A significant move coming on Thursday. The S&P 500’s daily gain of 0.5% pushed that index to a record, eclipsing a previous high set five weeks earlier.
Prices of U.S. government bonds surged, pushing yields down to the lowest levels in more than three months. The yield of the 10-year U.S. Treasury bond fell below 1.50% on Wednesday, before slipped as low as 1.45% on Friday.
Oil Tops $70
U.S. crude oil prices rose more than 1%, climbing for the third week in a row and pushing prices above $70 per barrel for the first time in more than two and a half years.
An index of U.S. CPI rose at a 5.0% annual rate in May, the steepest increase since 2008. The latest monthly inflation spike extends a trend that accelerated earlier this spring, although the increases are being boosted in part by comparisons with relatively low inflation a year ago, when the pandemic depressed prices.
A new claim for unemployment benefits fell to 376,000, the lowest level recorded since the pandemic hit. On Friday, an index of consumer sentiment rose more than expected as survey participants grew more optimistic about future economic growth and employment.
Other Important Macro Data and Events
Inflation as measured by the CPI rose 5.0% from a year ago, and the core index, which excludes food and energy, rose 3.8%, the largest 12-month increase since 19921. The University of Michigan’s survey of consumer sentiment, released Friday, showed that Americans expected prices to rise 4% in the current year, versus the previous month’s read of 4.6%. Consumers also grew more confident, with the survey’s overall sentiment gauge reversing much of May’s decline.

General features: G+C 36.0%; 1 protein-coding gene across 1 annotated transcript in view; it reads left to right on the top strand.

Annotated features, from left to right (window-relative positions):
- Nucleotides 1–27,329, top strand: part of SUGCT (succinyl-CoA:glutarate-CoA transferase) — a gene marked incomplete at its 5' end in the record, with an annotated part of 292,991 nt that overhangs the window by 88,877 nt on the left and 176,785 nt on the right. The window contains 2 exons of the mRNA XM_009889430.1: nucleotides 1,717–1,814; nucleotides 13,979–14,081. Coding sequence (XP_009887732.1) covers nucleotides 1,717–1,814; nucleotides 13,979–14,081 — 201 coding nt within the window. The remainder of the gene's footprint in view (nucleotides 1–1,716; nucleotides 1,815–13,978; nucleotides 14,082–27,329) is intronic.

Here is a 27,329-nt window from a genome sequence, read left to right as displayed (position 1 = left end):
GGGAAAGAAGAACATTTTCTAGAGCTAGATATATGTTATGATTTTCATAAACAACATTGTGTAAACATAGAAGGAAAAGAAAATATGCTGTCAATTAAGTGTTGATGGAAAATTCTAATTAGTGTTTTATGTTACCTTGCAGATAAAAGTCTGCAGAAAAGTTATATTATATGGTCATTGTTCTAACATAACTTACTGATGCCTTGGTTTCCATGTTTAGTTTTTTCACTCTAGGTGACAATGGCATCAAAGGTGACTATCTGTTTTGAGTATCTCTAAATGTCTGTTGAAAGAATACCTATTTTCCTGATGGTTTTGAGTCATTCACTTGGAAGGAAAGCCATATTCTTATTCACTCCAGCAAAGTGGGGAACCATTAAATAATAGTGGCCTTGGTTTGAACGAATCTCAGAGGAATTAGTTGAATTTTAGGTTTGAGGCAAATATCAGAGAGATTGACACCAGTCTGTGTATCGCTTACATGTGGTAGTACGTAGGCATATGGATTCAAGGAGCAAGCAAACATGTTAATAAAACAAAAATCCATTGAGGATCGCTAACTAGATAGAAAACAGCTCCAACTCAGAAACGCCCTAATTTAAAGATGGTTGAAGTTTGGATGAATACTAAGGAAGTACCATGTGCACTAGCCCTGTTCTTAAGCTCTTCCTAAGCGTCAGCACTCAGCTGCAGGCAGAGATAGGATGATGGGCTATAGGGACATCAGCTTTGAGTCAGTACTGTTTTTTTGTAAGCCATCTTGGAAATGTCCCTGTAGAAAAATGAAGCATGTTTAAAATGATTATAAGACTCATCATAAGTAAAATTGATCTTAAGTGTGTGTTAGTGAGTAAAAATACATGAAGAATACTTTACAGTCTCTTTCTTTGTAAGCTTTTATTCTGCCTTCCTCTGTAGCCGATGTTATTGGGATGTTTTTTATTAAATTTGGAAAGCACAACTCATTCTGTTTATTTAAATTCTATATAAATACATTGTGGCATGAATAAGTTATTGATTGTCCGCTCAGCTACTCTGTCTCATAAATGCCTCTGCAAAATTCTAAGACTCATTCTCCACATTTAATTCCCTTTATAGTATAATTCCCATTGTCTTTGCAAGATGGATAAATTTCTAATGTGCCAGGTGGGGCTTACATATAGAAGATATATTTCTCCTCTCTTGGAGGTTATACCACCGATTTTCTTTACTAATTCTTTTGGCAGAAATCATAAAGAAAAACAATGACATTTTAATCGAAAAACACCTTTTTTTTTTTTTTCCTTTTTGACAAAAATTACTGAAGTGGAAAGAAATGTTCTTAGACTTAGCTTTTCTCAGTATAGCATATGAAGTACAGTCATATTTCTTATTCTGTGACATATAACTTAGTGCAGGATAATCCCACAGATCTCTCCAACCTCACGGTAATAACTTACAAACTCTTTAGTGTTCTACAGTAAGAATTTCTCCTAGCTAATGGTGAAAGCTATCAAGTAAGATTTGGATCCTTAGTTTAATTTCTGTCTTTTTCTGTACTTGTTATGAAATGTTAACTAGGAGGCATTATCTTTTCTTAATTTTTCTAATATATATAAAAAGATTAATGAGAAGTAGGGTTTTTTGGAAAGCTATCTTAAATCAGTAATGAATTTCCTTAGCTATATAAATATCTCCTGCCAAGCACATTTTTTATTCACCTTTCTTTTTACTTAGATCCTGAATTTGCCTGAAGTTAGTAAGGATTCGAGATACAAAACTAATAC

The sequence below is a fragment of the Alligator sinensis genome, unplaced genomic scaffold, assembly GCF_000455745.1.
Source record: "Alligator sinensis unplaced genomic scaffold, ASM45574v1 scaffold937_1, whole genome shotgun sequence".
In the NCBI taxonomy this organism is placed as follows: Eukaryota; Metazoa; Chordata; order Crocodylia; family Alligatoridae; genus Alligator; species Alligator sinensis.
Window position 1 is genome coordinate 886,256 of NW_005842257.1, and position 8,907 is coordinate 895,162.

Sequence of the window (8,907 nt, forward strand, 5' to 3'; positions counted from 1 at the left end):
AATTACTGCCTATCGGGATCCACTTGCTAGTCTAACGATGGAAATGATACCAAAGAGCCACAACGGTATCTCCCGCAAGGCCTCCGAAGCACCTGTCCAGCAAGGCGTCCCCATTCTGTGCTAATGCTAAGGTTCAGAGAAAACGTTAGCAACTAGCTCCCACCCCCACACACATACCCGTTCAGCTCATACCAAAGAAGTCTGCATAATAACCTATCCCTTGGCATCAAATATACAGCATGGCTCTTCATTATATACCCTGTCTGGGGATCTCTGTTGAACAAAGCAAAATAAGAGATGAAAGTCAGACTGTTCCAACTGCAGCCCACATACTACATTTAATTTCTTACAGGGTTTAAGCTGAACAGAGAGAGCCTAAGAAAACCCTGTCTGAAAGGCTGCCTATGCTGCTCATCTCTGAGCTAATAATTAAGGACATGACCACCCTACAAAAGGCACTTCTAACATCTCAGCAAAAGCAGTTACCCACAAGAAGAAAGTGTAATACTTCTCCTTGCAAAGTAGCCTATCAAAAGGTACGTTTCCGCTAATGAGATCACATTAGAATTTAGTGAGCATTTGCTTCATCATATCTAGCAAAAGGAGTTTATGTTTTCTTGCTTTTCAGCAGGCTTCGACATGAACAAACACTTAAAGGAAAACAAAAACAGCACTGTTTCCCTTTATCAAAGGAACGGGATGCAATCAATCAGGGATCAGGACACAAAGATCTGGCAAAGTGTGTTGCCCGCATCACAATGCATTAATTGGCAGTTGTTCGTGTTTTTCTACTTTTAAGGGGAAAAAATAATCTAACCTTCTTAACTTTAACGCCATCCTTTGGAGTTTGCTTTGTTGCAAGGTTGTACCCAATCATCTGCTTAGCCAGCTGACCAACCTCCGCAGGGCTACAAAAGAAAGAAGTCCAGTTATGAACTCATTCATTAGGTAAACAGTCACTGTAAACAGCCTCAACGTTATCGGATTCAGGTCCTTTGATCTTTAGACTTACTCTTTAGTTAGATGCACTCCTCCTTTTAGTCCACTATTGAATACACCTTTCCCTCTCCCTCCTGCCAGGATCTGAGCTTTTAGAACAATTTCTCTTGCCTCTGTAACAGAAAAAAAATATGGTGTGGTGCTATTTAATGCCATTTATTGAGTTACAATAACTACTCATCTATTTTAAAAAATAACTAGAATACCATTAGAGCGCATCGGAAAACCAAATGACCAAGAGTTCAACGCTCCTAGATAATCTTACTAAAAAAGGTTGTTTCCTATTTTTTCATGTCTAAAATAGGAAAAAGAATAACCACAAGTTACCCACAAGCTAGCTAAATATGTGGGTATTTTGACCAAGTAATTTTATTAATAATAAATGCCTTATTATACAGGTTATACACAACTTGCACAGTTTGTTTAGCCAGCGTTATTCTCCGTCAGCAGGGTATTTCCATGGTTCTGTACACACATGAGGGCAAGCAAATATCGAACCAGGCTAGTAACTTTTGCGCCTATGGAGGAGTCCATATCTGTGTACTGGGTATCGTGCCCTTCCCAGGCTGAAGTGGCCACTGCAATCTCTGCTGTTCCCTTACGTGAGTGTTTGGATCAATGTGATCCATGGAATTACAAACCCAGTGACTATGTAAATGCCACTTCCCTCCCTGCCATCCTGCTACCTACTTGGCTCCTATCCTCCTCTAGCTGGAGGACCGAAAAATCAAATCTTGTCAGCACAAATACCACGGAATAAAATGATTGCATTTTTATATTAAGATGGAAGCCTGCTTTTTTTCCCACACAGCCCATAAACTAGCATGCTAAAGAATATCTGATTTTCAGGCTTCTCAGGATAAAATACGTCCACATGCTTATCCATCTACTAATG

Despite the hotter-than-expected data, government bond yields fell to their lowest levels in three months. The yield on the benchmark 10-year U.S. Treasury note fell ten basis points this week to 1.46%. As recently as March 31, the yield had been at 1.74%.
Against a basket of major currencies, the dollar index edged higher, rose 0.42% to stay at 90.509. EUR/USD slipped 0.42%, USD/JPY added 0.12%, and GBP/USD retreated 0.35%.
In Europe, the Eurozone government bond yields also largely fell, reflecting the ECB’s commitment to continue its bond-buying program at the current pace for another quarter. The central bank forecast also called for inflation to subside and come in well below its target in 2023.
The ECB left its key policy measures unchanged and said that it would maintain emergency bond-buying at a higher pace for the next quarter, even though the central bank’s updated forecasts called for higher rates of inflation and economic growth. ECB President Christine Lagarde said at a press conference that inflation would accelerate this year and then slow in 2022.
UK gilt yields broadly tracked yield in core markets. The faster-spreading “Delta” variant of the COVID-19 likely to delay England’s full reopening of society for some weeks beyond the June 21 target date.
What Can We Expect from the Market this Week
Inflation concerns could be top of mind for many U.S. Fed officials as policymakers hold a 2-day meeting scheduled to end on Wednesday. While the Fed is expected to keep its benchmark interest rate unchanged—and at a near-zero level—the recent spike in consumer prices could spur discussion of other steps to tighten monetary policy.
A recalibration in interest rate and central-bank-policy expectations could trigger some volatility, though increased vaccination rates, rising consumer demand, and surging corporate profits rightfully outweigh inflation concerns.
Important economic data being released this week including PPI data, retail sales, housing market index, FOMC interest rate decision and the leading economic indicator index.